Mental health scheme linking schools and NHS rolled out

Link Programme to be offered to 22,000 schools and colleges over the next four years

The Link Programme is being rolled out to all schools following a pilot.

A scheme to help schools and NHS mental health services each better understand how the other works will be rolled out nationally.

The Department for Education said that 1,500 schools and colleges took part in the Link Programme since a pilot was launched in 2015.

Today, it said that from September the scheme will be rolled out to up to 22,000 schools and colleges over a four-year period, backed by £9.3 million of funding.


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A DfE announcement said that the most appropriate member of staff from a school would be able to take part in training alongside mental health specialists.

The aim is to “improve partnerships with professional NHS mental health services, raise awareness of mental health concerns and improve referrals to specialist help when needed”.

The programme aims to deliver just under 1,000 training sessions across England involving two whole-day workshops for up to 20 schools at a time, encouraging collaborative work so children do not fall between the cracks or experience poor transition between services.

Education secretary Damian Hinds said that teachers “are not, and should not, be mental health professionals”.

He added: “That’s why this new training is important, by bringing school and college staff into the same room as NHS professionals and encouraging them to work together, sharing their expertise and making sure they have the information they need so that more pupils get the right help at the right time.”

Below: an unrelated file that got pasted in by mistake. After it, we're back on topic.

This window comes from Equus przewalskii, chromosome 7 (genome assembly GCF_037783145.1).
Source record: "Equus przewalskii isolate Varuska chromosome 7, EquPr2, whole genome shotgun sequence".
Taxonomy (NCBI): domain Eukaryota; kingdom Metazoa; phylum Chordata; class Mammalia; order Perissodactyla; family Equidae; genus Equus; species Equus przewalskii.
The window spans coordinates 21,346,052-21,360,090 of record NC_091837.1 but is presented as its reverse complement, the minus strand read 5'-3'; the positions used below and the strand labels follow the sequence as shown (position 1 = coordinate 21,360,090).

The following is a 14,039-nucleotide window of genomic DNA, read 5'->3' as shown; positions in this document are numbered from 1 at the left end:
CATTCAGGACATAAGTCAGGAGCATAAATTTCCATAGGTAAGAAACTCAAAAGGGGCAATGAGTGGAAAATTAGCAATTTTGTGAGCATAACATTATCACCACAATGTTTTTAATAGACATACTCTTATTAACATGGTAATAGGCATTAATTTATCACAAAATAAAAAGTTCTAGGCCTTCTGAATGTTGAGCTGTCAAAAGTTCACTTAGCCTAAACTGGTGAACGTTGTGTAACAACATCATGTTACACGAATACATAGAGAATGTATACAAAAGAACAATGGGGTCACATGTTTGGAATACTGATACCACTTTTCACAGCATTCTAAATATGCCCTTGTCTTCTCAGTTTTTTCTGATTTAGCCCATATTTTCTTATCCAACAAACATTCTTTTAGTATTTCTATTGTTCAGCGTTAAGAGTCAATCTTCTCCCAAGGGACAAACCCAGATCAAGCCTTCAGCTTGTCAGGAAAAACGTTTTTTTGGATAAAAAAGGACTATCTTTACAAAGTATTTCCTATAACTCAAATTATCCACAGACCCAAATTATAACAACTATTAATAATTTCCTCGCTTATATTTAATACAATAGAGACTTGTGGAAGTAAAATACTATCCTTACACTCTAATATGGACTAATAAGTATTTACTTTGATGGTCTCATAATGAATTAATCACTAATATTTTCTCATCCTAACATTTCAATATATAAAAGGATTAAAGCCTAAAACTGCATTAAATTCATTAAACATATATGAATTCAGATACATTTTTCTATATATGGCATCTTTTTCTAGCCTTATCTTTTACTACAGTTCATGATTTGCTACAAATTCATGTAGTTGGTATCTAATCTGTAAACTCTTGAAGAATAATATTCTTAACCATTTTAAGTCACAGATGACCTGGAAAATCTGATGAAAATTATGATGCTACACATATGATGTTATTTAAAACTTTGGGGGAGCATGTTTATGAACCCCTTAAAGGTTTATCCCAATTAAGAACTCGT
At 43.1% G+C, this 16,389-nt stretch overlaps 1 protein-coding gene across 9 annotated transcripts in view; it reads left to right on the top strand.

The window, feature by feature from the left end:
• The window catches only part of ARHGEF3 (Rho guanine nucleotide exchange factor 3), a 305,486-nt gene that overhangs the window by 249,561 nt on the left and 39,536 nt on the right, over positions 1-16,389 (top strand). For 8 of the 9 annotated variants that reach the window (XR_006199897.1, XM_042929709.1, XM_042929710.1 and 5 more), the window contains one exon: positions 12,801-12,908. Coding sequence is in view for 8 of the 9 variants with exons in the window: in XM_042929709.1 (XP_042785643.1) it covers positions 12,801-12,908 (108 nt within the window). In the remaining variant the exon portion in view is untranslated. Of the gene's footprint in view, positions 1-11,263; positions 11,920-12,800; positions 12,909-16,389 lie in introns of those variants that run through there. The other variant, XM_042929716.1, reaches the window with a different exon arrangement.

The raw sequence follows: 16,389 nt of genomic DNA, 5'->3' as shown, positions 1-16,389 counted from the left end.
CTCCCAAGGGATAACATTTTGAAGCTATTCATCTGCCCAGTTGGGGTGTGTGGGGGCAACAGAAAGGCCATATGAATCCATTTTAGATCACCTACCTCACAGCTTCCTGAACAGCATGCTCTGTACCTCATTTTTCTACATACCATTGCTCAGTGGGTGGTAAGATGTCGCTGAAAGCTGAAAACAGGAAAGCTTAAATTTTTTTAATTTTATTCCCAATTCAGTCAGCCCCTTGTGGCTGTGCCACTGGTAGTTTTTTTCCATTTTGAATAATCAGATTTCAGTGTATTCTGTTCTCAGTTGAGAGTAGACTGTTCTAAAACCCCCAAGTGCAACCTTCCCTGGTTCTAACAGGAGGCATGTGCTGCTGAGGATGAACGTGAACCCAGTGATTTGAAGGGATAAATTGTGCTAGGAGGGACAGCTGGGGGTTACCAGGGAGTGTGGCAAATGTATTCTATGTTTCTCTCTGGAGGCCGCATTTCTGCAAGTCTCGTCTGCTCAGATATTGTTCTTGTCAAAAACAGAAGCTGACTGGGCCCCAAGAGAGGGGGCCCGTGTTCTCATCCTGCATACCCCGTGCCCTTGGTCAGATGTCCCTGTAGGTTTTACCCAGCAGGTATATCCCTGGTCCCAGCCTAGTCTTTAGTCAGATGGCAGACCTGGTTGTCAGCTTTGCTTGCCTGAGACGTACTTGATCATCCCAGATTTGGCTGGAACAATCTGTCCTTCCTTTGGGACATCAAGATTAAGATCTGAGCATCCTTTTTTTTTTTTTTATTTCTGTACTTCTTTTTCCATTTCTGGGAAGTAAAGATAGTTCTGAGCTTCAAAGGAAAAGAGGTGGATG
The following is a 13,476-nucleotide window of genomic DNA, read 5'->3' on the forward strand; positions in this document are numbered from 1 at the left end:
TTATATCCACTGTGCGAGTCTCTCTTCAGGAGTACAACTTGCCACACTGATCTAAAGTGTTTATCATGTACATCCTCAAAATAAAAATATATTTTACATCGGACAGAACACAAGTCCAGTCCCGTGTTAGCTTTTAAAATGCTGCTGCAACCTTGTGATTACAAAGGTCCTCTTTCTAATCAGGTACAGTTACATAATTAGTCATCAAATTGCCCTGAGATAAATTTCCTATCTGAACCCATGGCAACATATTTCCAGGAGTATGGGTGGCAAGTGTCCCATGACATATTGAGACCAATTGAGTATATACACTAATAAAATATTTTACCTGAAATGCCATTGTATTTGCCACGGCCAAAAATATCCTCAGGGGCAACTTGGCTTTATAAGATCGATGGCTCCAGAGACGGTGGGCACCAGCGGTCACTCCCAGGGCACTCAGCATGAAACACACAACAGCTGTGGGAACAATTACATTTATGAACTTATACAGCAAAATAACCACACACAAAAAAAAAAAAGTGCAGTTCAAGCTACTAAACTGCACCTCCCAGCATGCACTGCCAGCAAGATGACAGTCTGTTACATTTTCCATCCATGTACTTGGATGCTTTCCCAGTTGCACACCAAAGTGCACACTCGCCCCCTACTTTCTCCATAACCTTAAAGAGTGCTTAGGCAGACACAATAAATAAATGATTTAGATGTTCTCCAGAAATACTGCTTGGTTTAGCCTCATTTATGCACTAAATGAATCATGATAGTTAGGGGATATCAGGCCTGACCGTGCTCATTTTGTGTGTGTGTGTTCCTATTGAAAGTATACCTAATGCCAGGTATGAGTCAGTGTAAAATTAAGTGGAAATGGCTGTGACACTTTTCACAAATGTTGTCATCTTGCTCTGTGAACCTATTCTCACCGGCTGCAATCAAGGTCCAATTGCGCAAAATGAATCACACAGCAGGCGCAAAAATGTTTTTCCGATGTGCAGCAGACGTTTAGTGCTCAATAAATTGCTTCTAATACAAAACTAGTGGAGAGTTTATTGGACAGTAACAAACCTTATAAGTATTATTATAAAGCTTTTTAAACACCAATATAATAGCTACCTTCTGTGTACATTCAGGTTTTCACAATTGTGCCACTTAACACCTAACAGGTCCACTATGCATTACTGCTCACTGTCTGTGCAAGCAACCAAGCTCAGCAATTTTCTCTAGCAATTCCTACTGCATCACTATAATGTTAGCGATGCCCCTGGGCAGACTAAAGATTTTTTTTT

Jane Caro, the Mental Health Foundation’s programme lead for families, children and young people, welcomed the expansion “because it is incredibly important to have joined-up support for children and young people’s mental health”.

She added: “It can be very difficult for children and young people who are struggling, because things have to be quite serious before the NHS will help them.

"When vulnerable young people fall through gaps in support, it can lead to their mental health problems getting much worse.”

The government’s wider strategy to improve young people’s mental health has previously come under fire from MPs for being too “unambitious”.

The House of Commons Education Select Committee last year said its plan did not fully take into account the need for preventative action in the early years, and the role of exam pressure had not been addressed.

And the children’s charity Barnado’s last year said the government was "sleepwalking" into a children's mental health crisis because its plans to train new mental health workers would reach just 25 per cent of the country over the following four years.

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